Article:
Farr(ah)/xᵛarənah- corresponded not only to the concept of royal fortune but also to that of “fortune” in a more general sense, as demonstrated, for example, by the Aramaic ideogram GDE, by which it was written in the Sasanian inscriptions and Pahlavi books (Gignoux, 1972, pp. 22, 51; Skjærvø, 1983b, p. 94; MacKenzie, 1971, p. 96; Nyberg, Manual, p. 221; Utas, pp. 1, 41, 61), following a custom probably introduced during the Achaemenid period (Bailey, Zoroastrian Problems, pp. xvi, 39). In any event, both the inscription and the iconography of a small silver plaque in the Forūḡī collection, Tehran, datable to the mid-3rd century B.C.E., seem to document the interpretation of farr(ah)/xᵛarənah- as the Syrian notion of fortune gd (gdy; Dupont-Sommer; cf. Naveh; Teixidor, 1967; idem, 1973; Bogolyubov; Gnoli, 1995).

The correspondence with Aramaic gd and Greek tychē was an important phenomenon of the meeting of different cultures, based on both the Aramaic concept of fortune and the tradition of tutelary deities for tribe, family, village, spring, or city (see, e.g., Cumont, 1917, p. 265; Février, pp. 38-39; Rostovtzeff; Schlumberger, 1951, pp. 122-23, 135-36; Drijvers, pp. 13, 19; Teixidor, 1979, pp. 17, 25, 60, 88-100; Gawlikowski, 1990a, p. 2639; idem, 1990b, pp. 2668-69). The notion of gd spread mainly in Palmyra, Hatra (Milik, p. 402: gnd), among the Nabateans, as well as is present in the Babylonian Talmud, in Syriac texts (Jean and Hoftijzer, p. 47), and in the scanty documentation on pre-Islamic religion of central and northern Arabia (cf. Ar. jadd; Dussaud, pp. 110-11; Fahd, pp. 78-79).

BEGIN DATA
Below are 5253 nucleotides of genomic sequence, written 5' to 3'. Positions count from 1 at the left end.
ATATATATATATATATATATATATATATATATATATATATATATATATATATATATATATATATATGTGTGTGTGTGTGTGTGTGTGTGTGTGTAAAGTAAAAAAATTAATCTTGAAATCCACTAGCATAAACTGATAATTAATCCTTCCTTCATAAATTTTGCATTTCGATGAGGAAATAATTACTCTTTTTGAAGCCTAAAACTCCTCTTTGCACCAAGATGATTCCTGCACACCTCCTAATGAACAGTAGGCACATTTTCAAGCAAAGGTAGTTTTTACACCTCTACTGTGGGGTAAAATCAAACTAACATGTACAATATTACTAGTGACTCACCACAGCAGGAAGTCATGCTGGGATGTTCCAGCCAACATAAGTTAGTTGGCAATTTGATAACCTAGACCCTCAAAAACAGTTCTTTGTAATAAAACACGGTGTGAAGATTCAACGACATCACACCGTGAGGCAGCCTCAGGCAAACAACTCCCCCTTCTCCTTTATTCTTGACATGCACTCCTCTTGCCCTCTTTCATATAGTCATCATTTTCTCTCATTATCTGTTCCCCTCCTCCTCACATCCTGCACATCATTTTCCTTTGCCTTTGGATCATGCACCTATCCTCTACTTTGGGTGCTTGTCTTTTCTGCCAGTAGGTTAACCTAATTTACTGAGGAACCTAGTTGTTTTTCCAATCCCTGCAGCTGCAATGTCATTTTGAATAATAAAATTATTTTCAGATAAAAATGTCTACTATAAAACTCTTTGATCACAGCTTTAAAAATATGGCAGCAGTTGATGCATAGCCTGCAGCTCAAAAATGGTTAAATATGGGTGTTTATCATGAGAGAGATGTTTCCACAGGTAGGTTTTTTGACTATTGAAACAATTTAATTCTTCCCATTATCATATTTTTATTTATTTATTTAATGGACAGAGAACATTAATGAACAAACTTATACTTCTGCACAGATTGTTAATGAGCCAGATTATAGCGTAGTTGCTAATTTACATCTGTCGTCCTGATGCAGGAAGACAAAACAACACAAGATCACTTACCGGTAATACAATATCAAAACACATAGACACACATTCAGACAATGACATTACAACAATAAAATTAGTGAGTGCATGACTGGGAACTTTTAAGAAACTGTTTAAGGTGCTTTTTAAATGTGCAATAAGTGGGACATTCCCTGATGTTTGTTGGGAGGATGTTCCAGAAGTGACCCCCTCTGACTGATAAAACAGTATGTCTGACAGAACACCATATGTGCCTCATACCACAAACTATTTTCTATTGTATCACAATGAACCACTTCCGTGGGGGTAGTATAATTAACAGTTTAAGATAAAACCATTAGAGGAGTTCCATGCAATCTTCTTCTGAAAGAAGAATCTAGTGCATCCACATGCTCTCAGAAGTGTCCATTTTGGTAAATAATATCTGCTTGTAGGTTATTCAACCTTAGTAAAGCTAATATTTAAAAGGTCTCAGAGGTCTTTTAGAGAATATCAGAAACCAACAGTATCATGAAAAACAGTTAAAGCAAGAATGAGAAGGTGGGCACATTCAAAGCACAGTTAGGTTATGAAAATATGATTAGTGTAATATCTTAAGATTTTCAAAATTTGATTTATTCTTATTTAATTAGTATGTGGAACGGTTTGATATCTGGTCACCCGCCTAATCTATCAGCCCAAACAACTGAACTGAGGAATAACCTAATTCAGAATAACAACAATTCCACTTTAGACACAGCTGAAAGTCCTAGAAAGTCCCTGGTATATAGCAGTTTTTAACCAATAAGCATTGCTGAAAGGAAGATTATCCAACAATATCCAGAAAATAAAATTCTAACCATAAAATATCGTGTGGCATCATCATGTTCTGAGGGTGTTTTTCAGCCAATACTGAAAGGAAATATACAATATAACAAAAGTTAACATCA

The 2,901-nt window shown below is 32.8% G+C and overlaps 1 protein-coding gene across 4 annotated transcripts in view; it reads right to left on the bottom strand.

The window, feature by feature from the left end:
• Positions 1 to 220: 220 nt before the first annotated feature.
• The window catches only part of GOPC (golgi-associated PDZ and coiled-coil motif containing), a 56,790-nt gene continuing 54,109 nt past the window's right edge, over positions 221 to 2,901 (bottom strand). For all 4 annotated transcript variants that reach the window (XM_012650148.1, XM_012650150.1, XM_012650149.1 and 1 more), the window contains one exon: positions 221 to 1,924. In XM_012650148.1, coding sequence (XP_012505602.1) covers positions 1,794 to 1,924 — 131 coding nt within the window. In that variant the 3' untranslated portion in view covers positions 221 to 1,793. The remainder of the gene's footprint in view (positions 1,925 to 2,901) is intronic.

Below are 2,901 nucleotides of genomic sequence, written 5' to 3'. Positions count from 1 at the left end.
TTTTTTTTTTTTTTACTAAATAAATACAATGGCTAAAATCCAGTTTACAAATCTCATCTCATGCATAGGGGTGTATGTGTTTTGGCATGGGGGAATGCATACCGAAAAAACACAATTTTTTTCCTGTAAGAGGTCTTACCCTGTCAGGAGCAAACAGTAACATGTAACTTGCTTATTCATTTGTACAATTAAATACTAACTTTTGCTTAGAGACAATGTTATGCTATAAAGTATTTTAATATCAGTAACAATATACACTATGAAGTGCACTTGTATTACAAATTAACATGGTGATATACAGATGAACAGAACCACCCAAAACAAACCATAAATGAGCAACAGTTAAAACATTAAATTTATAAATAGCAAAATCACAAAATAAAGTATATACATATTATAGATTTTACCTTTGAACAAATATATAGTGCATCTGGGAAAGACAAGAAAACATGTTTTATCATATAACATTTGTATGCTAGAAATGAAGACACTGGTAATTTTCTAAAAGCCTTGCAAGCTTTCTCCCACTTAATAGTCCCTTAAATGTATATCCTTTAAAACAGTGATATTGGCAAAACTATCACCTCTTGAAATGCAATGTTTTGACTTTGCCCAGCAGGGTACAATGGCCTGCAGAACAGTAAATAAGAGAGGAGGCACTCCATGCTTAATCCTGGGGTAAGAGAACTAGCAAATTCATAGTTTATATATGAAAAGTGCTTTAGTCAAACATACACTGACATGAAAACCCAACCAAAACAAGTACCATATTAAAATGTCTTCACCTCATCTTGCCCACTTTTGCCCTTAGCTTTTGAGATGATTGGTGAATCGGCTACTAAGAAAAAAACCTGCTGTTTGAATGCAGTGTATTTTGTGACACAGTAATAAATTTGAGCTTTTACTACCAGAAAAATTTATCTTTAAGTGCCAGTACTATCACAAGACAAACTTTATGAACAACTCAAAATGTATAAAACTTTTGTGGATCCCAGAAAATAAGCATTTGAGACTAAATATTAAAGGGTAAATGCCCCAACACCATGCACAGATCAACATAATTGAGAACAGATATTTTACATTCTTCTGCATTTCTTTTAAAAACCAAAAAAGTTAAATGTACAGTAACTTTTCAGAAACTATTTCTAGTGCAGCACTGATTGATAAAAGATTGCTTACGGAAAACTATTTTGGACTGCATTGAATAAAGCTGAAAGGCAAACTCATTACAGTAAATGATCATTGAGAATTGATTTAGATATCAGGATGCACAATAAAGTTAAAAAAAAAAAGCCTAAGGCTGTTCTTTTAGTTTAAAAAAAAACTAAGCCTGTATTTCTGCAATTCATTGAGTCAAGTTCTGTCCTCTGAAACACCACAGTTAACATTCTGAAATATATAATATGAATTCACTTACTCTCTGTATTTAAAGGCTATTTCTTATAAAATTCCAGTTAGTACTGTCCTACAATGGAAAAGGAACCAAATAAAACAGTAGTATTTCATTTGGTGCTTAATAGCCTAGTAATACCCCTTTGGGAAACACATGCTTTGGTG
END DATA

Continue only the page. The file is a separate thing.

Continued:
Although the concept of xᵛarənah- or farnah- certainly circulated in the same area as the Aramaic gd, which may be very ancient (cf. Bottéro, p. 56), it is less certain that Mesopotamian concepts of divine splendor influenced it (see, e.g., Sumerian ME.LÁM, Akkadian melammu; Römer; cf. Cassin, pp. 79 n. 93, 81 n. 101, 133; Castellino, p. 263), even though the relation between light and the life force and between splendor and kingship that they attest has many traits in common with the Iranian concept. On the other hand, an ancient Indian parallel can be traced in the concept of tejas, the splendor and energy of light and fire in connection with kingship (Vogel; Gonda, 1952, pp. 57-67; idem, 1962, p. 44; idem, 1966, pp. 35-36; cf. Gnoli, 1962, pp. 95-96; idem, 1967, pp. 540-41; idem, 1974, pp. 74-75 n. 317).